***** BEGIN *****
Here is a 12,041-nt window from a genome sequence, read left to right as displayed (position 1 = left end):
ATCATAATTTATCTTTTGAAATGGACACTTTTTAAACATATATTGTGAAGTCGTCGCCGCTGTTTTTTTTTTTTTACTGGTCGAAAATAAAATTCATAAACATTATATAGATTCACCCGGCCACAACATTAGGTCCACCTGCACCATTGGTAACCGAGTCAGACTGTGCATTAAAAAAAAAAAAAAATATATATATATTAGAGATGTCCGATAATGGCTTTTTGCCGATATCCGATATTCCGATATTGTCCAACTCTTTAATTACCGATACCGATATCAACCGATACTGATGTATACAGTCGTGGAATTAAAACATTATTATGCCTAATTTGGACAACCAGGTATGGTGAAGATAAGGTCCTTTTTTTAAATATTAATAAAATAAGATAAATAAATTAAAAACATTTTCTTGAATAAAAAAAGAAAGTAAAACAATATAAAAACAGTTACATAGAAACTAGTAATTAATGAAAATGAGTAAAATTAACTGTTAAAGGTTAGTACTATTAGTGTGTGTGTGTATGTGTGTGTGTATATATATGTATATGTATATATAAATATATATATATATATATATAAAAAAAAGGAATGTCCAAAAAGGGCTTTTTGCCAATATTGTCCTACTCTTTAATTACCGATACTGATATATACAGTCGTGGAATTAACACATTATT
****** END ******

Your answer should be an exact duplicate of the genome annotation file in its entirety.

Here is a 12,041-nt window from a genome sequence, read left to right as displayed (position 1 = left end):
ATCATAATTTATCTTTTGAAATGGACACTTTTTAAACATATATTGTGAAGTCGTCGCCGCTGTTTTTTTTTTTTTACTGGTCGAAAATAAAATTCATAAACATTATATAGATTCACCCGGCCACAACATTAGGTCCACCTGCACCATTGGTAACCGAGTCAGACTGTGCATTAAAAAAAAAAAAAAATATATATATATTAGAGATGTCCGATAATGGCTTTTTGCCGATATCCGATATTCCGATATTGTCCAACTCTTTAATTACCGATACCGATATCAACCGATACTGATGTATACAGTCGTGGAATTAAAACATTATTATGCCTAATTTGGACAACCAGGTATGGTGAAGATAAGGTCCTTTTTTTAAATATTAATAAAATAAGATAAATAAATTAAAAACATTTTCTTGAATAAAAAAAGAAAGTAAAACAATATAAAAACAGTTACATAGAAACTAGTAATTAATGAAAATGAGTAAAATTAACTGTTAAAGGTTAGTACTATTAGTGTGTGTGTGTATGTGTGTGTGTATATATATGTATATGTATATATAAATATATATATATATATATATAAAAAAAAGGAATGTCCAAAAAGGGCTTTTTGCCAATATTGTCCTACTCTTTAATTACCGATACTGATATATACAGTCGTGGAATTAACACATTATT